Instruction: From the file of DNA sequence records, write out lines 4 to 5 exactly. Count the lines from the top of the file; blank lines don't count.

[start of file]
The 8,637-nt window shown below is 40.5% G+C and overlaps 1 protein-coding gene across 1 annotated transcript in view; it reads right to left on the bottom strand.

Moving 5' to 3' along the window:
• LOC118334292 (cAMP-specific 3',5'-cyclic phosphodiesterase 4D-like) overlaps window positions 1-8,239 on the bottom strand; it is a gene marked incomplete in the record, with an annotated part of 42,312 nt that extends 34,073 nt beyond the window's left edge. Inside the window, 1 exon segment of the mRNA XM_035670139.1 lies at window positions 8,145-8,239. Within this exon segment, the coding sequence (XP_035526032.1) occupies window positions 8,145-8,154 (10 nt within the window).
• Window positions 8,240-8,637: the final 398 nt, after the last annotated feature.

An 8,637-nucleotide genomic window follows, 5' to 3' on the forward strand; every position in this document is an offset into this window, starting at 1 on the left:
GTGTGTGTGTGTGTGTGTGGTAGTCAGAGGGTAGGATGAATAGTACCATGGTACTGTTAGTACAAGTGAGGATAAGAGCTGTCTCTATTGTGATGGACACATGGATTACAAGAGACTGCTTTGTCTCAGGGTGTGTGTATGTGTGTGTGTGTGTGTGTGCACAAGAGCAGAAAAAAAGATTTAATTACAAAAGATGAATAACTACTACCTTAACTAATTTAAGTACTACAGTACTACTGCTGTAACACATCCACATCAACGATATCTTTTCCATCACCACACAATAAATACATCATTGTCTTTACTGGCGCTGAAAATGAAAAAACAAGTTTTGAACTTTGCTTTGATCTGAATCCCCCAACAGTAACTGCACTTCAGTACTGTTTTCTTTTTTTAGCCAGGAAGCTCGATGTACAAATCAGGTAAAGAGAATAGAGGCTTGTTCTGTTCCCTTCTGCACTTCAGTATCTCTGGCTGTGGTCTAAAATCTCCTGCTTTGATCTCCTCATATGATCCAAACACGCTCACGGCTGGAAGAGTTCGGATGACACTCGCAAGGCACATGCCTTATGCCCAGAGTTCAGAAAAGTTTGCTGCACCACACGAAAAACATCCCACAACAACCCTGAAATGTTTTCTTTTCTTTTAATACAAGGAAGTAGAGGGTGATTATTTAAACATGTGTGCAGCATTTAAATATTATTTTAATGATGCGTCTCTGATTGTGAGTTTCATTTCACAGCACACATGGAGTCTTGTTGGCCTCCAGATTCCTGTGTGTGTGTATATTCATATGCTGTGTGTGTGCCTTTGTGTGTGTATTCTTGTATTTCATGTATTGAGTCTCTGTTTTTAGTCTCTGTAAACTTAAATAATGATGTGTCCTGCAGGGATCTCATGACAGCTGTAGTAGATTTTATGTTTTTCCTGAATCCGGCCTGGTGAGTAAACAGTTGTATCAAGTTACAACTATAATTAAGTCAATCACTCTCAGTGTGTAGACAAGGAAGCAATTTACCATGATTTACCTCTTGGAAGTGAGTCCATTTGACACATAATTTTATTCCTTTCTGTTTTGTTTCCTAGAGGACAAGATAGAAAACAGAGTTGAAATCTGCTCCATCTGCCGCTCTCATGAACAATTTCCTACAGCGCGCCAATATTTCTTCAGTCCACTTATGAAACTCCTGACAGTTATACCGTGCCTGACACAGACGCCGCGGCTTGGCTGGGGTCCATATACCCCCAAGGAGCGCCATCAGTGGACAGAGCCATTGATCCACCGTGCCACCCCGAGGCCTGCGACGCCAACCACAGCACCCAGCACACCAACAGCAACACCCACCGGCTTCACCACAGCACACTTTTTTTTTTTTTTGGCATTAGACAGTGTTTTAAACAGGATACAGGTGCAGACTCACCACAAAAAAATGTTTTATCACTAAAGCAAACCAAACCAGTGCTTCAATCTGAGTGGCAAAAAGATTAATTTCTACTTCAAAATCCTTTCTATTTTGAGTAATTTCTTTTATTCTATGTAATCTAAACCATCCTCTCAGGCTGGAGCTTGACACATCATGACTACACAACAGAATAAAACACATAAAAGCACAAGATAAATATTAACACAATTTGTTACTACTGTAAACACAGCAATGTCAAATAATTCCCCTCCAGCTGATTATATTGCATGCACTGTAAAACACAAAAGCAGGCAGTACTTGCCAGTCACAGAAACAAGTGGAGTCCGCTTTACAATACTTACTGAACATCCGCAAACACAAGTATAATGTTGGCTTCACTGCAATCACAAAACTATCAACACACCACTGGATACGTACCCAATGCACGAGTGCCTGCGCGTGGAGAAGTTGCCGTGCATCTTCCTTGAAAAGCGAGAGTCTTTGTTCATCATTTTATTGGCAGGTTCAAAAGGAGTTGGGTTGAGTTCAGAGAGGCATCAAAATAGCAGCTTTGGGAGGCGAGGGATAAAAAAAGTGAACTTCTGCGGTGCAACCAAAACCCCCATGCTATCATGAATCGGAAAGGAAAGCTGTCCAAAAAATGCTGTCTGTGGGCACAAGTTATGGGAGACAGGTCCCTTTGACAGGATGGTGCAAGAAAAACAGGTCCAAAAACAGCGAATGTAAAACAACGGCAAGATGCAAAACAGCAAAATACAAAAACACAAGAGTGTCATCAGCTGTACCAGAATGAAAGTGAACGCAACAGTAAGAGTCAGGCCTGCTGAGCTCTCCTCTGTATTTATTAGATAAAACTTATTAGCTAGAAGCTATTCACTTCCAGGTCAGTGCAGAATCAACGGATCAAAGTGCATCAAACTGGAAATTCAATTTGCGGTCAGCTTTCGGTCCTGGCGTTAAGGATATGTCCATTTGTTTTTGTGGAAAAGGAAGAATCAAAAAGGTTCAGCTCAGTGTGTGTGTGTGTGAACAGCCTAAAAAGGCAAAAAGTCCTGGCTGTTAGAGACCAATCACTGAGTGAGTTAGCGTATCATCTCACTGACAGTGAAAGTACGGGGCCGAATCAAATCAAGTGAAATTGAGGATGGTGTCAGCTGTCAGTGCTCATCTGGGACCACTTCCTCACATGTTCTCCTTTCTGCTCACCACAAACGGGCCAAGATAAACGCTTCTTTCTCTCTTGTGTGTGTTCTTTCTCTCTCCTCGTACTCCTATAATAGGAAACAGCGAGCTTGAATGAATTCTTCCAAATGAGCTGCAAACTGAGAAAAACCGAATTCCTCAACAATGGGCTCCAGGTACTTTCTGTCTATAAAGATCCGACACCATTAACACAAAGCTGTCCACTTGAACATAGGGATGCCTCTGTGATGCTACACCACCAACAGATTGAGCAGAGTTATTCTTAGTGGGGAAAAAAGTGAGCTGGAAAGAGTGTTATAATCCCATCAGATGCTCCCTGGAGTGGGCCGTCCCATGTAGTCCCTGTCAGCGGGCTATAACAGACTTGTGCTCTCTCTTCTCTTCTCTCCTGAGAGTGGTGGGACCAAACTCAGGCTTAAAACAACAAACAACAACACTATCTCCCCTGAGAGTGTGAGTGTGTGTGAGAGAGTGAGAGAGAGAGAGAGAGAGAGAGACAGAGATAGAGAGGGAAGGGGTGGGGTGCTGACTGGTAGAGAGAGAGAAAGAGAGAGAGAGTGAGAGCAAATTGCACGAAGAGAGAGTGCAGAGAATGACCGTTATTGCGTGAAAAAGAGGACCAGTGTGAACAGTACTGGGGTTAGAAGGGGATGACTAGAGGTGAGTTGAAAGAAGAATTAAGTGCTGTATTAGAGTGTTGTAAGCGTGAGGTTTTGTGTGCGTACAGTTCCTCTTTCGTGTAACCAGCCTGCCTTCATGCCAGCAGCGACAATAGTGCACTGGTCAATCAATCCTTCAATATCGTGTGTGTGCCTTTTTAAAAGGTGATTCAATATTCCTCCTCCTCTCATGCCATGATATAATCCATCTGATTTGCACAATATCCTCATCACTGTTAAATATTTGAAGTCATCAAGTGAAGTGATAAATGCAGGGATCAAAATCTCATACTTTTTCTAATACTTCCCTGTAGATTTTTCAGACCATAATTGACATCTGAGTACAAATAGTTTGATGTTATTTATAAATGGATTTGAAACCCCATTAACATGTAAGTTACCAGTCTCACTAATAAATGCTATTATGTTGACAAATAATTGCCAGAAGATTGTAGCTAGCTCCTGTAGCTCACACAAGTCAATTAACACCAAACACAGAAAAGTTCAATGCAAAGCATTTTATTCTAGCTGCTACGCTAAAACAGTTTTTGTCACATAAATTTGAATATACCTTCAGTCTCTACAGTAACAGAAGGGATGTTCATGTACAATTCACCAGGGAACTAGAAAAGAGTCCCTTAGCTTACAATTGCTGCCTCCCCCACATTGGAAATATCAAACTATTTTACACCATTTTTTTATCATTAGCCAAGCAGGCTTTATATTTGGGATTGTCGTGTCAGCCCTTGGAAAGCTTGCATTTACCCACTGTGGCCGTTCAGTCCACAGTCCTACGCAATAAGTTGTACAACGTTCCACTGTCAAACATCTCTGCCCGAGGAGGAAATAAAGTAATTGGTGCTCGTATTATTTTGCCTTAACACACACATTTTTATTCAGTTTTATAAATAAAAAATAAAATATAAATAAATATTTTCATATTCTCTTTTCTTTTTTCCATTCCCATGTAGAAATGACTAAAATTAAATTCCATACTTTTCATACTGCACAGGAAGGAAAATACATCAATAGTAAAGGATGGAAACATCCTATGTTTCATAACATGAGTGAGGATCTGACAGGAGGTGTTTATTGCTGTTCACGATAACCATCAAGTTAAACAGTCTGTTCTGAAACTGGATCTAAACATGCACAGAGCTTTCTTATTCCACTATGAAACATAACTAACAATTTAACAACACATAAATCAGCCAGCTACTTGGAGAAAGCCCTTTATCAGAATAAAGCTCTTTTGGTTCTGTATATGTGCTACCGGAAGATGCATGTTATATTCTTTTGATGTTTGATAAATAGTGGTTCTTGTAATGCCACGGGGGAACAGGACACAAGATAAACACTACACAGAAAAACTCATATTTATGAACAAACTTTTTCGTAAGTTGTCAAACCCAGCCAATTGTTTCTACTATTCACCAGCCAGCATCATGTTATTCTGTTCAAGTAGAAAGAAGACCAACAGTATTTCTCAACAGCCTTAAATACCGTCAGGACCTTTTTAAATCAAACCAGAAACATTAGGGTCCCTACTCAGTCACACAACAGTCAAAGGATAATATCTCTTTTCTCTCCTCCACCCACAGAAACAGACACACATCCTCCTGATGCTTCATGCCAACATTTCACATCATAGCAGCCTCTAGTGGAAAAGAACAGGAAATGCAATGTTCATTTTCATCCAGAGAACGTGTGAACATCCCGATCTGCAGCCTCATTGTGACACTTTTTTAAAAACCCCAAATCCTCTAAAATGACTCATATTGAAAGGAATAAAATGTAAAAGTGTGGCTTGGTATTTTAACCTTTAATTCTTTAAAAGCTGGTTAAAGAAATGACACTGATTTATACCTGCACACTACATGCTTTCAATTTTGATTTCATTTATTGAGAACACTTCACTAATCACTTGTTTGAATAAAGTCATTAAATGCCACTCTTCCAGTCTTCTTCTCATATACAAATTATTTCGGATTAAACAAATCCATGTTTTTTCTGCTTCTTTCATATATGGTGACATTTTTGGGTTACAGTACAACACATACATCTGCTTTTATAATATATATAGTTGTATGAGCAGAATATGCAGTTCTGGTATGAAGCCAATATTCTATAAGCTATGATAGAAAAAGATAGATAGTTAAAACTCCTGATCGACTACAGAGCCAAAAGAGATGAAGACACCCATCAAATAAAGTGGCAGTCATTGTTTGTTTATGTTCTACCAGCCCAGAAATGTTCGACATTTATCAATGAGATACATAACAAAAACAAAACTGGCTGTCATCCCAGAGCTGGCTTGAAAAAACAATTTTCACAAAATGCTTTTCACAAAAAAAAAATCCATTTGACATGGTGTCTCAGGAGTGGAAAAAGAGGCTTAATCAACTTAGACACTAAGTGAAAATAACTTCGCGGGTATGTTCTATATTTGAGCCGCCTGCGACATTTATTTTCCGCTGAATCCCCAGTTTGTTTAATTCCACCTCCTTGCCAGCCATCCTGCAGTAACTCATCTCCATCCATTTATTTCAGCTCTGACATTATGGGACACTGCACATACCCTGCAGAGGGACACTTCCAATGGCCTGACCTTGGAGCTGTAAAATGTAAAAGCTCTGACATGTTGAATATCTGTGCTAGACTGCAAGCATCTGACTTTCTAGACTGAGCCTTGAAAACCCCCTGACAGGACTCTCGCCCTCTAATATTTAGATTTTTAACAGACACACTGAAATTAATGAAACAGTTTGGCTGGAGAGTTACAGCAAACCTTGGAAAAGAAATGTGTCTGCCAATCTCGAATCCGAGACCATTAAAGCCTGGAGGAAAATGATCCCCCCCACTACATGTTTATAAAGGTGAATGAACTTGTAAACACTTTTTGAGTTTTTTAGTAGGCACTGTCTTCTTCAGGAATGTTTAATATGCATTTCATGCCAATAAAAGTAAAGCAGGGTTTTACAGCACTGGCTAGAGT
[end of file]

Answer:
• Window positions 8,240-8,637: the final 398 nt, after the last annotated feature.

An 8,637-nucleotide genomic window follows, 5' to 3' on the forward strand; every position in this document is an offset into this window, starting at 1 on the left: